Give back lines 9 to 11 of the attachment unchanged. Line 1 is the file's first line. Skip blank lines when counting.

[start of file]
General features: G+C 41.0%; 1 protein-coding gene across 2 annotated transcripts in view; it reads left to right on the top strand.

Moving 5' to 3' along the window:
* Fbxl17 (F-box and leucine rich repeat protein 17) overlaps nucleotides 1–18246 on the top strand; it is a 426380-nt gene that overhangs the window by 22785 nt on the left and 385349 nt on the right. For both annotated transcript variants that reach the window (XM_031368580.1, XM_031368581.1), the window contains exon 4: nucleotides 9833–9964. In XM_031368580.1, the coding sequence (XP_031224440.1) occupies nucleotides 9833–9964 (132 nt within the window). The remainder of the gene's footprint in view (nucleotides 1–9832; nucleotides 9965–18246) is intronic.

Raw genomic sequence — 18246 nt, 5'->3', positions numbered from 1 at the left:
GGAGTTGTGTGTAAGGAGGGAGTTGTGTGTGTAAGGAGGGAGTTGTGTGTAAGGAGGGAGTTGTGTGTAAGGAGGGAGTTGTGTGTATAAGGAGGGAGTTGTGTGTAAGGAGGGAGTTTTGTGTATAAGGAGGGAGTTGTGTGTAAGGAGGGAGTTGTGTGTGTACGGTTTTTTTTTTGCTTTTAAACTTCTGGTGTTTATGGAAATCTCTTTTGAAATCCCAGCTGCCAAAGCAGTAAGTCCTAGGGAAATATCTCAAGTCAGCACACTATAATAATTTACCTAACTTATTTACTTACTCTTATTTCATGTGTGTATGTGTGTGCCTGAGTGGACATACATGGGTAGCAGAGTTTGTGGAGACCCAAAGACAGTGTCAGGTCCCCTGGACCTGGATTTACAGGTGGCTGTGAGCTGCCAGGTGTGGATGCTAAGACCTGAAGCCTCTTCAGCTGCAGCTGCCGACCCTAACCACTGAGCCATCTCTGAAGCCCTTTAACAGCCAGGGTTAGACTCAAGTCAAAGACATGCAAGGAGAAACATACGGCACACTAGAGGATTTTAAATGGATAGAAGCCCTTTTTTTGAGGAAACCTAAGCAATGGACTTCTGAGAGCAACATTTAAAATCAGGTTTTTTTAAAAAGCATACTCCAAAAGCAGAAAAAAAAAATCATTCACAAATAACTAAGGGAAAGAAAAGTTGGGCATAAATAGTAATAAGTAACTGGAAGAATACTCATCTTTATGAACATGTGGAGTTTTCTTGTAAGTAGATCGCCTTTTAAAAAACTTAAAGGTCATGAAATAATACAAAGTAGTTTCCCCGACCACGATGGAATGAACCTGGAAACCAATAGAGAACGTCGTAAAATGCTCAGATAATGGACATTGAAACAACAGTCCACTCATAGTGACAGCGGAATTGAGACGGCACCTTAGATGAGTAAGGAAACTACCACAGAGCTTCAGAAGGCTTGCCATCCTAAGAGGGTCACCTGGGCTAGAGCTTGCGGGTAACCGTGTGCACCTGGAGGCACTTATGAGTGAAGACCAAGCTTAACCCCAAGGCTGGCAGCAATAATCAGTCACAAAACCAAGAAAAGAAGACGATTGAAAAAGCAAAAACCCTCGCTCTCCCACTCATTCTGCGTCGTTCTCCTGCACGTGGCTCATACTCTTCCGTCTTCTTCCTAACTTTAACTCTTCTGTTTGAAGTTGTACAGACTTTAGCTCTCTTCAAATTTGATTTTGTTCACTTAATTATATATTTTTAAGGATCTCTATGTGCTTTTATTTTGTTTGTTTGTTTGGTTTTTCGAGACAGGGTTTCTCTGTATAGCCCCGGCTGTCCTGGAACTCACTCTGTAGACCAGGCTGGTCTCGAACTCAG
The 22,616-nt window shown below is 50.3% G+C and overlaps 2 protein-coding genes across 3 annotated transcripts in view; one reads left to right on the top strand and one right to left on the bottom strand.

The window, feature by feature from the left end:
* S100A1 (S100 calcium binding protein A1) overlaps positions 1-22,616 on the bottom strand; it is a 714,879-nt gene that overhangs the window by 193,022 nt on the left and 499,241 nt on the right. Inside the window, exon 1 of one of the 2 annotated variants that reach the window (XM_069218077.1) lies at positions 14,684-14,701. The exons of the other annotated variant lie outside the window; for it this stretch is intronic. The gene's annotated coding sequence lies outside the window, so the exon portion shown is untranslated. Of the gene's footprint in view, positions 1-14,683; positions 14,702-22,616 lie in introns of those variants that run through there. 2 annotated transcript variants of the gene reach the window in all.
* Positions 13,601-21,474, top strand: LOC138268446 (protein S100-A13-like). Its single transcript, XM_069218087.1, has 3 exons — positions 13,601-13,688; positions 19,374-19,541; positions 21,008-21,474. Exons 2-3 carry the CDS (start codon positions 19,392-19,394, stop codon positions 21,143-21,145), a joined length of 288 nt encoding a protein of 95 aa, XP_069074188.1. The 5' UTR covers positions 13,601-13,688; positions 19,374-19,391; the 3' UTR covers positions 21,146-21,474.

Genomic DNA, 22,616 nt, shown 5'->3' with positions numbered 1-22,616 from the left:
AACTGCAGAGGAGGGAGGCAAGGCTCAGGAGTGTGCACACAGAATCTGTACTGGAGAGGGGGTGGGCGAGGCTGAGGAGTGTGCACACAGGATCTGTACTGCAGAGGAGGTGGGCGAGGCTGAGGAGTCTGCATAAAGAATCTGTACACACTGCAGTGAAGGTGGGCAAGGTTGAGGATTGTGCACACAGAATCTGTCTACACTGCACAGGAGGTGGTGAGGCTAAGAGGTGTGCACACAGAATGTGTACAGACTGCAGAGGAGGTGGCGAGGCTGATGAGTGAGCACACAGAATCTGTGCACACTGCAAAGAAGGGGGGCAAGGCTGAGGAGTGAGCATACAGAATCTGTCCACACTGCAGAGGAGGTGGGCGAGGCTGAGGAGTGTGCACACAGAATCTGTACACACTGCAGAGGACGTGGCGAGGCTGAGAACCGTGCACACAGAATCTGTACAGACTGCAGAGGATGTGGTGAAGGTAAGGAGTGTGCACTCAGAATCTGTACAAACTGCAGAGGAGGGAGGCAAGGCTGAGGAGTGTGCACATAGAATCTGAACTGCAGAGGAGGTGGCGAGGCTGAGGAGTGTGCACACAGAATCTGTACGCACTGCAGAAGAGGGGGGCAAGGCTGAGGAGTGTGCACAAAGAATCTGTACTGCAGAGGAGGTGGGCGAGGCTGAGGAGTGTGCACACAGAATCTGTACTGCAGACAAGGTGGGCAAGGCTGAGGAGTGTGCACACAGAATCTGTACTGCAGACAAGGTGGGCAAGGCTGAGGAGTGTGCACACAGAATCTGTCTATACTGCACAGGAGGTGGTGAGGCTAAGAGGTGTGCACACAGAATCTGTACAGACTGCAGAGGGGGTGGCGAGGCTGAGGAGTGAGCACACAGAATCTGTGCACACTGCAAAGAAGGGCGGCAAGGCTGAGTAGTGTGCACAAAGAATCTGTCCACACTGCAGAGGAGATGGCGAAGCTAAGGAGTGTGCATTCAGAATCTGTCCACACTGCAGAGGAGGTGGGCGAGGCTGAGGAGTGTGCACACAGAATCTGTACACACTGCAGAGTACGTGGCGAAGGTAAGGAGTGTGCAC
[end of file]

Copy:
* Positions 13,601-21,474, top strand: LOC138268446 (protein S100-A13-like). Its single transcript, XM_069218087.1, has 3 exons — positions 13,601-13,688; positions 19,374-19,541; positions 21,008-21,474. Exons 2-3 carry the CDS (start codon positions 19,392-19,394, stop codon positions 21,143-21,145), a joined length of 288 nt encoding a protein of 95 aa, XP_069074188.1. The 5' UTR covers positions 13,601-13,688; positions 19,374-19,391; the 3' UTR covers positions 21,146-21,474.

Genomic DNA, 22,616 nt, shown 5'->3' with positions numbered 1-22,616 from the left:
AACTGCAGAGGAGGGAGGCAAGGCTCAGGAGTGTGCACACAGAATCTGTACTGGAGAGGGGGTGGGCGAGGCTGAGGAGTGTGCACACAGGATCTGTACTGCAGAGGAGGTGGGCGAGGCTGAGGAGTCTGCATAAAGAATCTGTACACACTGCAGTGAAGGTGGGCAAGGTTGAGGATTGTGCACACAGAATCTGTCTACACTGCACAGGAGGTGGTGAGGCTAAGAGGTGTGCACACAGAATGTGTACAGACTGCAGAGGAGGTGGCGAGGCTGATGAGTGAGCACACAGAATCTGTGCACACTGCAAAGAAGGGGGGCAAGGCTGAGGAGTGAGCATACAGAATCTGTCCACACTGCAGAGGAGGTGGGCGAGGCTGAGGAGTGTGCACACAGAATCTGTACACACTGCAGAGGACGTGGCGAGGCTGAGAACCGTGCACACAGAATCTGTACAGACTGCAGAGGATGTGGTGAAGGTAAGGAGTGTGCACTCAGAATCTGTACAAACTGCAGAGGAGGGAGGCAAGGCTGAGGAGTGTGCACATAGAATCTGAACTGCAGAGGAGGTGGCGAGGCTGAGGAGTGTGCACACAGAATCTGTACGCACTGCAGAAGAGGGGGGCAAGGCTGAGGAGTGTGCACAAAGAATCTGTACTGCAGAGGAGGTGGGCGAGGCTGAGGAGTGTGCACACAGAATCTGTACTGCAGACAAGGTGGGCAAGGCTGAGGAGTGTGCACACAGAATCTGTACTGCAGACAAGGTGGGCAAGGCTGAGGAGTGTGCACACAGAATCTGTCTATACTGCACAGGAGGTGGTGAGGCTAAGAGGTGTGCACACAGAATCTGTACAGACTGCAGAGGGGGTGGCGAGGCTGAGGAGTGAGCACACAGAATCTGTGCACACTGCAAAGAAGGGCGGCAAGGCTGAGTAGTGTGCACAAAGAATCTGTCCACACTGCAGAGGAGATGGCGAAGCTAAGGAGTGTGCATTCAGAATCTGTCCACACTGCAGAGGAGGTGGGCGAGGCTGAGGAGTGTGCACACAGAATCTGTACACACTGCAGAGTACGTGGCGAAGGTAAGGAGTGTGCAC